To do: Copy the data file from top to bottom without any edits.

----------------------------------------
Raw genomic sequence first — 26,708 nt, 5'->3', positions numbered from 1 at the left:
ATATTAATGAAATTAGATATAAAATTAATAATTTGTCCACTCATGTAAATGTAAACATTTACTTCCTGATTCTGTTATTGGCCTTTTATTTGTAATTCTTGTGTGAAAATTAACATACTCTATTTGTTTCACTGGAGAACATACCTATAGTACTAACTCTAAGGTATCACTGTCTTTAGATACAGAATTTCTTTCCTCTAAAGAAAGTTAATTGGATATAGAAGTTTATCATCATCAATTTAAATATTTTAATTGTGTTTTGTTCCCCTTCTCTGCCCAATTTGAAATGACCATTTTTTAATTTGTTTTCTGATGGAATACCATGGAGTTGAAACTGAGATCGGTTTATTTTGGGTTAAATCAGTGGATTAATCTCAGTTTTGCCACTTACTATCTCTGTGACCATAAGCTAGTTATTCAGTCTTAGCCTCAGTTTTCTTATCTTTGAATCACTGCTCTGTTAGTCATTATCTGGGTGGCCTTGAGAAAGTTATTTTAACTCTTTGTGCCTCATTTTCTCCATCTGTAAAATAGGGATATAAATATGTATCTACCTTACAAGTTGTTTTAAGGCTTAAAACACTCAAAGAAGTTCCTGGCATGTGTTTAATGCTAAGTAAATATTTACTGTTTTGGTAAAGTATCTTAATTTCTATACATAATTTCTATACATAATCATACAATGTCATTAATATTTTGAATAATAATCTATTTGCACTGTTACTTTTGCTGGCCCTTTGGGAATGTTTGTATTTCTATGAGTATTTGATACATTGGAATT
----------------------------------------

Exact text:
Raw genomic sequence first — 26,708 nt, 5'->3', positions numbered from 1 at the left:
ATATTAATGAAATTAGATATAAAATTAATAATTTGTCCACTCATGTAAATGTAAACATTTACTTCCTGATTCTGTTATTGGCCTTTTATTTGTAATTCTTGTGTGAAAATTAACATACTCTATTTGTTTCACTGGAGAACATACCTATAGTACTAACTCTAAGGTATCACTGTCTTTAGATACAGAATTTCTTTCCTCTAAAGAAAGTTAATTGGATATAGAAGTTTATCATCATCAATTTAAATATTTTAATTGTGTTTTGTTCCCCTTCTCTGCCCAATTTGAAATGACCATTTTTTAATTTGTTTTCTGATGGAATACCATGGAGTTGAAACTGAGATCGGTTTATTTTGGGTTAAATCAGTGGATTAATCTCAGTTTTGCCACTTACTATCTCTGTGACCATAAGCTAGTTATTCAGTCTTAGCCTCAGTTTTCTTATCTTTGAATCACTGCTCTGTTAGTCATTATCTGGGTGGCCTTGAGAAAGTTATTTTAACTCTTTGTGCCTCATTTTCTCCATCTGTAAAATAGGGATATAAATATGTATCTACCTTACAAGTTGTTTTAAGGCTTAAAACACTCAAAGAAGTTCCTGGCATGTGTTTAATGCTAAGTAAATATTTACTGTTTTGGTAAAGTATCTTAATTTCTATACATAATTTCTATACATAATCATACAATGTCATTAATATTTTGAATAATAATCTATTTGCACTGTTACTTTTGCTGGCCCTTTGGGAATGTTTGTATTTCTATGAGTATTTGATACATTGGAATT